A rich read most jackals will take kindly to.

A WINTER HAUNTING

Sequel at half the length to Simmons’s 1990 baggy-pants small-town Illinois childhood nostalgia fest, Summer of Night, told partly through the hovering spirit of Duane, an 11-year-old genius chewed to pieces by a corn combine 40 years ago.

Now disembodied, Duane sees the world through the eyes of childhood buddy Dale Stewart, who survived their elementary school’s haunted big Borgia Bell and some nasty, wildly betoothed, burrowing, nine-foot black eels. Lit professor Dale, who writes formulaic Jim Bridge: Mountain Man novels, leaves his Montana ranch—and a failed love affair with a grad student—on sabbatical and returns to the deserted McBride farm to write his first “serious” novel, which sounds much like Summer of Night without the horror. During a year of clinical depression, he’d written Internet editorials about Montana neo-Nazi skinheads, and now the Illinois skinheads are onto him. The McBride farm has disturbing qualities: the odor of some large dead thing, a sealed-off upstairs, a living room full of strange metal “learning boxes.” Simmons has an enjoyable time ringing in strong echoes of the earlier book, but mostly Simmons (like Dale Stewart) works toward a seriously well-written nonhorror novel, until we grow suspicious that we are into a deceptive tale much like the flicks The Sixth Sense and The Others, with a Jamesian ghost story overlay, wherein the everyday has an otherworldly reverse side. This makes A Winter Haunting hard to review without giving away its more subtle suspense elements. What’s more, Professor Stewart, now reading Swann’s Way and Seamus Heaney’s recent translation of Beowulf, finds his ThinkPad sending him warnings from Duane in Anglo-Saxon. Dale (not Dan Simmons, of course) complains about the “jackal piss” his reviewers squirt on him. Then big black dogs (his depression?) hound the farm and reality wavers—then really wavers.

A rich read most jackals will take kindly to.

Pub Date: Feb. 1, 2001

ISBN: 0-380-97886-5

Page Count: 320

Publisher: Morrow/HarperCollins

Review Posted Online: May 20, 2010

Kirkus Reviews Issue: Dec. 15, 2001

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A tasty, if not always tasteful, tale of supernatural mayhem that fans of King and Crichton alike will enjoy.

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DEVOLUTION

Are we not men? We are—well, ask Bigfoot, as Brooks does in this delightful yarn, following on his bestseller World War Z (2006).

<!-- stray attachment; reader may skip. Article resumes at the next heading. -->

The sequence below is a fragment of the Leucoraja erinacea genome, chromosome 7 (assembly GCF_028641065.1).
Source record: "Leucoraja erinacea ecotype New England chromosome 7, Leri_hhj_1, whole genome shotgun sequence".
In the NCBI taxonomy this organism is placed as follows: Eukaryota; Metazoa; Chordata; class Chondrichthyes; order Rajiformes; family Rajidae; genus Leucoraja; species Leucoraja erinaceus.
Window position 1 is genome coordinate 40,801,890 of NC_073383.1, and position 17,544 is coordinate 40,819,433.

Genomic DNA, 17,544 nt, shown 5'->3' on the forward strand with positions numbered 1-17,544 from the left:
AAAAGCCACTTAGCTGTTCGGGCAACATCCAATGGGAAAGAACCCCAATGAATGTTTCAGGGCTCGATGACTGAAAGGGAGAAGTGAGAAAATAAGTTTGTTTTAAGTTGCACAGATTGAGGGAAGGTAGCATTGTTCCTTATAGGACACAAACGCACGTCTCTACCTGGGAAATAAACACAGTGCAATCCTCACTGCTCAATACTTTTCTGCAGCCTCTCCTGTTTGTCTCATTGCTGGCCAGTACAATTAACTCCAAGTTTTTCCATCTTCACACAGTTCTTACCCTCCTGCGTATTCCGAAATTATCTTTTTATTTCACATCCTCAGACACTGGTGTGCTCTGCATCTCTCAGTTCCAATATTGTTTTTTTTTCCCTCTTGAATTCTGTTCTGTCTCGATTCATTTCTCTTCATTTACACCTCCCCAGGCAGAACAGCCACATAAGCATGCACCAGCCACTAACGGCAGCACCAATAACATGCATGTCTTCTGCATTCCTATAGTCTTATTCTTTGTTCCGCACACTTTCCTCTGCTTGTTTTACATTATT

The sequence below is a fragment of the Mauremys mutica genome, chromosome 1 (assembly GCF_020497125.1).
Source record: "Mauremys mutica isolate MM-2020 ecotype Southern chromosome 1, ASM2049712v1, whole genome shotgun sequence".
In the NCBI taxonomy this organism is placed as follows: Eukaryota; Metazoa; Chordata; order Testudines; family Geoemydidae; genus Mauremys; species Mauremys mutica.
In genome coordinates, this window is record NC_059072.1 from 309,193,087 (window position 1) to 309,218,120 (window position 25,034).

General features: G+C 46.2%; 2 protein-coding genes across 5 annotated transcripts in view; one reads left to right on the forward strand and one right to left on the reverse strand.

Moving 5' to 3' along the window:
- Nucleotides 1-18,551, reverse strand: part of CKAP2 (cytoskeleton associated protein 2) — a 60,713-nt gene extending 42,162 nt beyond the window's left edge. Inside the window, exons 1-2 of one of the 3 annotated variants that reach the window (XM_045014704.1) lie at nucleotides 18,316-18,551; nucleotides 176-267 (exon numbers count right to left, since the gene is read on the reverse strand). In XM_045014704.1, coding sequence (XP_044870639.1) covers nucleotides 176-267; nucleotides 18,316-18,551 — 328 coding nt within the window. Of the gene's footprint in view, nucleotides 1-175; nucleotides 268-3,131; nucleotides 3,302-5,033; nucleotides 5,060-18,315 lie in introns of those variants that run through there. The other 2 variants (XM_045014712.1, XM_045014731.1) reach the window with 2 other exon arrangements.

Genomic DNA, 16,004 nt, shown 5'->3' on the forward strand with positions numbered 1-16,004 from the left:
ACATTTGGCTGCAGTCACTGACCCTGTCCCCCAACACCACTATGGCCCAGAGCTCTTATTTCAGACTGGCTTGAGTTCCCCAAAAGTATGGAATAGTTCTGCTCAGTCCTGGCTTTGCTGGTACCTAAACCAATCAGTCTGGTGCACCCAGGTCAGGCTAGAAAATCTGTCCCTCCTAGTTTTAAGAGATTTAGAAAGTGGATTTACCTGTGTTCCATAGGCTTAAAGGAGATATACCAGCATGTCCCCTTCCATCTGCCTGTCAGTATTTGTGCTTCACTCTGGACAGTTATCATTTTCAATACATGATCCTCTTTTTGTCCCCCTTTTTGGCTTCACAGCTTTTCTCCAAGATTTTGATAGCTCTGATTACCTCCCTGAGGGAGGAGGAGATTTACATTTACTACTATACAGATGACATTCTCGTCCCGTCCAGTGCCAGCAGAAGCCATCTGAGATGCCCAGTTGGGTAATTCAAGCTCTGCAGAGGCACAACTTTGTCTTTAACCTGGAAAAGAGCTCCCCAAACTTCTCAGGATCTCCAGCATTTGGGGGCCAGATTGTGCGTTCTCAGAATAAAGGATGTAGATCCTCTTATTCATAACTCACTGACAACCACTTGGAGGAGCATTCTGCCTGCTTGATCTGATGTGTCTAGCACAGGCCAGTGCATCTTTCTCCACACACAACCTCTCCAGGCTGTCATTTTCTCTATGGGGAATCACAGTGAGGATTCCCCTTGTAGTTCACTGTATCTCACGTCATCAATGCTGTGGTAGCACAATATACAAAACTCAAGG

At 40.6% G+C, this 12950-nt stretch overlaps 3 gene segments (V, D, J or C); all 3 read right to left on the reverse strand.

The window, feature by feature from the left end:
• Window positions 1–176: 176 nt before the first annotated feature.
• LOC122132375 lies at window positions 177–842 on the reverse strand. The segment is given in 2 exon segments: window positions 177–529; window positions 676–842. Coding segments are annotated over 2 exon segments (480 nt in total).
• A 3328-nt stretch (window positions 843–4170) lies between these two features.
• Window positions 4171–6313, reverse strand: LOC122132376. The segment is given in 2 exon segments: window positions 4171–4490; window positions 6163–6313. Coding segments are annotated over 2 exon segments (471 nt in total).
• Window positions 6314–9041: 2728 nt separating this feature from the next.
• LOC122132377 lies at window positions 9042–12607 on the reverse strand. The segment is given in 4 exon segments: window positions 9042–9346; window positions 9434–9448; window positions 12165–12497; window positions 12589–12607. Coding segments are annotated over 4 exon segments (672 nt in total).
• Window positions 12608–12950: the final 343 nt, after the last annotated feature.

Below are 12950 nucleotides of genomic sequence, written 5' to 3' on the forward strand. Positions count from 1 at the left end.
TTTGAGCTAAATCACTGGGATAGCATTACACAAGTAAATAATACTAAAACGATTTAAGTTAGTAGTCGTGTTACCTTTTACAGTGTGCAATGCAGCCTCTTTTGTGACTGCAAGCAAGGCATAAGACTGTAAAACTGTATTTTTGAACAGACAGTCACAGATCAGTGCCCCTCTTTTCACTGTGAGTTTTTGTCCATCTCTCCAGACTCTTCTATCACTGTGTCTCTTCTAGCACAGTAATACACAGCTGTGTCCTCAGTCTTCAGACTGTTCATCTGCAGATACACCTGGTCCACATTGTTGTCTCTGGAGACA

A zombie apocalypse is one thing. A volcanic eruption is quite another, for, as the journalist who does a framing voice-over narration for Brooks’ latest puts it, when Mount Rainier popped its cork, “it was the psychological aspect, the hyperbole-fueled hysteria that had ended up killing the most people.” Maybe, but the sasquatches whom the volcano displaced contributed to the statistics, too, if only out of self-defense. Brooks places the epicenter of the Bigfoot war in a high-tech hideaway populated by the kind of people you might find in a Jurassic Park franchise: the schmo who doesn’t know how to do much of anything but tries anyway, the well-intentioned bleeding heart, the know-it-all intellectual who turns out to know the wrong things, the immigrant with a tough backstory and an instinct for survival. Indeed, the novel does double duty as a survival manual, packed full of good advice—for instance, try not to get wounded, for “injury turns you from a giver to a taker. Taking up our resources, our time to care for you.” Brooks presents a case for making room for Bigfoot in the world while peppering his narrative with timely social criticism about bad behavior on the human side of the conflict: The explosion of Rainier might have been better forecast had the president not slashed the budget of the U.S. Geological Survey, leading to “immediate suspension of the National Volcano Early Warning System,” and there’s always someone around looking to monetize the natural disaster and the sasquatch-y onslaught that follows. Brooks is a pro at building suspense even if it plays out in some rather spectacularly yucky episodes, one involving a short spear that takes its name from “the sucking sound of pulling it out of the dead man’s heart and lungs.” Grossness aside, it puts you right there on the scene.